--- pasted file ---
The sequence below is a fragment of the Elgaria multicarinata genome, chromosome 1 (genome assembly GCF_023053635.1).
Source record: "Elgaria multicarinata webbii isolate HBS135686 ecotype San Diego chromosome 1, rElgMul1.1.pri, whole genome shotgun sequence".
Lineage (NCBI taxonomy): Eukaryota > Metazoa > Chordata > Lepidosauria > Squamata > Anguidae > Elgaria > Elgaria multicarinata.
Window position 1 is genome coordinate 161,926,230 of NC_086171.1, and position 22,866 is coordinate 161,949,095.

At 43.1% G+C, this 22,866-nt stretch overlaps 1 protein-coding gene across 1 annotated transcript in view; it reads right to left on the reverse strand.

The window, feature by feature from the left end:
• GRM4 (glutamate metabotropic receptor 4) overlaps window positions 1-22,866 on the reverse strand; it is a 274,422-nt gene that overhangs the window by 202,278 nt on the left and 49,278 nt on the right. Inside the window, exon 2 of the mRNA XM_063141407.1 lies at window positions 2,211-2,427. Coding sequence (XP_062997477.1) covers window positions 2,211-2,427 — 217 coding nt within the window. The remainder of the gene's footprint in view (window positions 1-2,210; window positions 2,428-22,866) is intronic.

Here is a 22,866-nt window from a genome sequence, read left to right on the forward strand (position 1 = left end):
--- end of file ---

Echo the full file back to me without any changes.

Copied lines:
The sequence below is a fragment of the Elgaria multicarinata genome, chromosome 1 (genome assembly GCF_023053635.1).
Source record: "Elgaria multicarinata webbii isolate HBS135686 ecotype San Diego chromosome 1, rElgMul1.1.pri, whole genome shotgun sequence".
Lineage (NCBI taxonomy): Eukaryota > Metazoa > Chordata > Lepidosauria > Squamata > Anguidae > Elgaria > Elgaria multicarinata.
Window position 1 is genome coordinate 161,926,230 of NC_086171.1, and position 22,866 is coordinate 161,949,095.

At 43.1% G+C, this 22,866-nt stretch overlaps 1 protein-coding gene across 1 annotated transcript in view; it reads right to left on the reverse strand.

The window, feature by feature from the left end:
• GRM4 (glutamate metabotropic receptor 4) overlaps window positions 1-22,866 on the reverse strand; it is a 274,422-nt gene that overhangs the window by 202,278 nt on the left and 49,278 nt on the right. Inside the window, exon 2 of the mRNA XM_063141407.1 lies at window positions 2,211-2,427. Coding sequence (XP_062997477.1) covers window positions 2,211-2,427 — 217 coding nt within the window. The remainder of the gene's footprint in view (window positions 1-2,210; window positions 2,428-22,866) is intronic.

Here is a 22,866-nt window from a genome sequence, read left to right on the forward strand (position 1 = left end):